Elizabeth Foy Larsen, a mom of three and a coauthor of Unbored: The Essential Field Guide to Serious Fun ($15, amazon.com), packs a box of Trivial Pursuit cards: Each passenger takes turns reading questions, and anyone can shout out an answer. “A lot of those questions are much too hard for me, even,” she says. “But part of the fun is wildly guessing the answers. And this always winds up spurring larger discussions.”
The Mundane Game
Larsen’s family often challenges one another to see who can recall the most details about something they did during the day. “For instance, after lunch we’ll ask if anyone remembers the name of our waitress or the special of the day,” she says. “It prompts kids to have their antennas more finely tuned during these new experiences.”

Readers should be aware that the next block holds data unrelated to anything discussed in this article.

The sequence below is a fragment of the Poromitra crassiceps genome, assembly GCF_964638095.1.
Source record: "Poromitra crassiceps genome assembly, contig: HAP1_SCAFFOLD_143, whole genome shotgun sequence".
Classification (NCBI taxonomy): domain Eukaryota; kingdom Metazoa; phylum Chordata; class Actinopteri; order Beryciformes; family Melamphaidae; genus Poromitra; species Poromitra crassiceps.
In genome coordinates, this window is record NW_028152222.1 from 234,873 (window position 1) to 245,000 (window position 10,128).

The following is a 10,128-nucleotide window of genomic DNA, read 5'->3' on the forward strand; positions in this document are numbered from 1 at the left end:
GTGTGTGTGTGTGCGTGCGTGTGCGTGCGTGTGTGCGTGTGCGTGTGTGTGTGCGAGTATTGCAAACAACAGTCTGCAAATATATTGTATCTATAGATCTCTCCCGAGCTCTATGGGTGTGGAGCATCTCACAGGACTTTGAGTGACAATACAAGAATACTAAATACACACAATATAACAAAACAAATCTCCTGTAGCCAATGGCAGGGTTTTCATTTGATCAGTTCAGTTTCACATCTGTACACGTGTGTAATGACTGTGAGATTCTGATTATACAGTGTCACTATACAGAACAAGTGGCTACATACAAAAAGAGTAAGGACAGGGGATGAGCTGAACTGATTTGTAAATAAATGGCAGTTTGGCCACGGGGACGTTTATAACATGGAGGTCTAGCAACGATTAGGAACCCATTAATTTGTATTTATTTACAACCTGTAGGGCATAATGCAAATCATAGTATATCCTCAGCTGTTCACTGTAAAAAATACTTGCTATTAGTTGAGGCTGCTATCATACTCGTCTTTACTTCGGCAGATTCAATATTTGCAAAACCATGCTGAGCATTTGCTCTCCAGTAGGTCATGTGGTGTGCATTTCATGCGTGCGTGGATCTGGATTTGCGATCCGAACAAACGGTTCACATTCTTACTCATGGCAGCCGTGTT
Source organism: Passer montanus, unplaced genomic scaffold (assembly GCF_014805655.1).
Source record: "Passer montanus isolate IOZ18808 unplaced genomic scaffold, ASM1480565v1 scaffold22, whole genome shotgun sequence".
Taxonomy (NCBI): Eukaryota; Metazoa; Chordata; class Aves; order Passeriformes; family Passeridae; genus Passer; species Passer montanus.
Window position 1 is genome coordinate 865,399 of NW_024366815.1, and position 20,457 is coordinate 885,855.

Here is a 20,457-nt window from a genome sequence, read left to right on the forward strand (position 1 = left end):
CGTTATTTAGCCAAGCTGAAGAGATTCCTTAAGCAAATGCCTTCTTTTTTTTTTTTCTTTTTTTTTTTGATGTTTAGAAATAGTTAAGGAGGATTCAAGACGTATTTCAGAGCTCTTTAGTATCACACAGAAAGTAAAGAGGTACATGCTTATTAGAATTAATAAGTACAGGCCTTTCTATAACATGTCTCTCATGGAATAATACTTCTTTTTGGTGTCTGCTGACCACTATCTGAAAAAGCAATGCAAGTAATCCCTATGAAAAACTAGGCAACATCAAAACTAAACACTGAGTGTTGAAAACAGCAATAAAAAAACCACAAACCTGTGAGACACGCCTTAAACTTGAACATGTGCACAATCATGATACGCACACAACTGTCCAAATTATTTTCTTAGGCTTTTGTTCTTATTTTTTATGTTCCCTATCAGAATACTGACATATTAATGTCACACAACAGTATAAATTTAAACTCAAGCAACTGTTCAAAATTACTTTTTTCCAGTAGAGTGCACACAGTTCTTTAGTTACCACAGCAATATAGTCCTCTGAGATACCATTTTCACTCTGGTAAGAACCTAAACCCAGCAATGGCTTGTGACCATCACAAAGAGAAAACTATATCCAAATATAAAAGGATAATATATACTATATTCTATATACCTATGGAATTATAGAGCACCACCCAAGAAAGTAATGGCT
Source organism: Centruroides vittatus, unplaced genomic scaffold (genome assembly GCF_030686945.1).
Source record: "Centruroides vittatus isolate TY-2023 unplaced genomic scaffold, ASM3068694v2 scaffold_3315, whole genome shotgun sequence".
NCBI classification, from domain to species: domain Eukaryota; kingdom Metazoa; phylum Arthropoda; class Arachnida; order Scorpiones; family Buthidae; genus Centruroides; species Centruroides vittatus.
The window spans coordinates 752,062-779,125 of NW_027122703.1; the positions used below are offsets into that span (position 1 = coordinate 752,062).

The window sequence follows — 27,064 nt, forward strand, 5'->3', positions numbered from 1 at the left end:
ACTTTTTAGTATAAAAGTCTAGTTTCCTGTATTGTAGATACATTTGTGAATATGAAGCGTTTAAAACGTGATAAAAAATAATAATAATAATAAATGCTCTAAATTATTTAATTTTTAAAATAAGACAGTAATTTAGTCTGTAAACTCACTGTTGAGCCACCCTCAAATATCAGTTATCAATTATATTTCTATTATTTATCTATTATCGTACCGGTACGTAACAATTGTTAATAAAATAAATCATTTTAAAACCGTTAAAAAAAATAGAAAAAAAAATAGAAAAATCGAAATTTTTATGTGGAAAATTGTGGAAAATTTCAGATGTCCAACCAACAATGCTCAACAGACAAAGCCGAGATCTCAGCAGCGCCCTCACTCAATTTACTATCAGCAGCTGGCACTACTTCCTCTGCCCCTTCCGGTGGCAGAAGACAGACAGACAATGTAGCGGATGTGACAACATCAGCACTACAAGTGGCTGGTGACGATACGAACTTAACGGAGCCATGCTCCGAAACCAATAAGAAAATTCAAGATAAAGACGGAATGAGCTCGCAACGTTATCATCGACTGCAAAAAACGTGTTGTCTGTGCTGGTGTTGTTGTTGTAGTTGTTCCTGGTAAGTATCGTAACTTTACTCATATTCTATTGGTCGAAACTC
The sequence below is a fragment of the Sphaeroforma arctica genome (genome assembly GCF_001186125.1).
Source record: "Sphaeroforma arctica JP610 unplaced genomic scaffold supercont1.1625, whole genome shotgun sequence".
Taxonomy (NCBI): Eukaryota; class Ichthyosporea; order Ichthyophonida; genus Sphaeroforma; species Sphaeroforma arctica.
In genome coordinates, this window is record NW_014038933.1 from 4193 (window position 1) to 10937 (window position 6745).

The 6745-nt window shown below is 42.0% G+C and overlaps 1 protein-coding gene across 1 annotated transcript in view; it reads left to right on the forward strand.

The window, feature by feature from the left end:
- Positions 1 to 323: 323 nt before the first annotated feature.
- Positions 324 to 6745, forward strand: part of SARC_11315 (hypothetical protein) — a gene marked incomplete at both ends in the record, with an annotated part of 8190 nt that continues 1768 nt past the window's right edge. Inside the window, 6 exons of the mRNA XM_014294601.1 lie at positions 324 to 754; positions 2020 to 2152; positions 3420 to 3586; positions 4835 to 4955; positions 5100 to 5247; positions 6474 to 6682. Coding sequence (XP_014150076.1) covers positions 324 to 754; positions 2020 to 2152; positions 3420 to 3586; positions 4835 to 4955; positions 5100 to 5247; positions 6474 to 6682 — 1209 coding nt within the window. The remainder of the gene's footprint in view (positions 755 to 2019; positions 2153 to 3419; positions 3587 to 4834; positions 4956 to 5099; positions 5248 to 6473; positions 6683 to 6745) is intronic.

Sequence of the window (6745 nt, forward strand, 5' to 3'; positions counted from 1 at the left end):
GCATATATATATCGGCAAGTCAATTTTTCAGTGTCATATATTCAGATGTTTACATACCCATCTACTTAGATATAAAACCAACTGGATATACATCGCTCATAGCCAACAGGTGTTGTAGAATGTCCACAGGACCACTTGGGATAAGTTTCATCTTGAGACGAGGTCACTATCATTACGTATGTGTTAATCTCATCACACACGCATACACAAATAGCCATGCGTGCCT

An oldie but goody. Have kids find license plates from as many states as possible. Print out a U.S. map so they can cross off states and see how far the cars have come. (Find a nice big one at 50states.com.) “One time my children got so into this game that they wanted to stop at every huge parking lot we passed to get more plates,” says Larsen.
Sick of hearing “Are we there yet?” Give everyone a job: Let an older kid be the navigator, manning the GPS or the atlas. Kelleher often gives one of her kids the title of “banker” and lets him decide where the family can eat or the souvenirs to consider based on the day’s budget.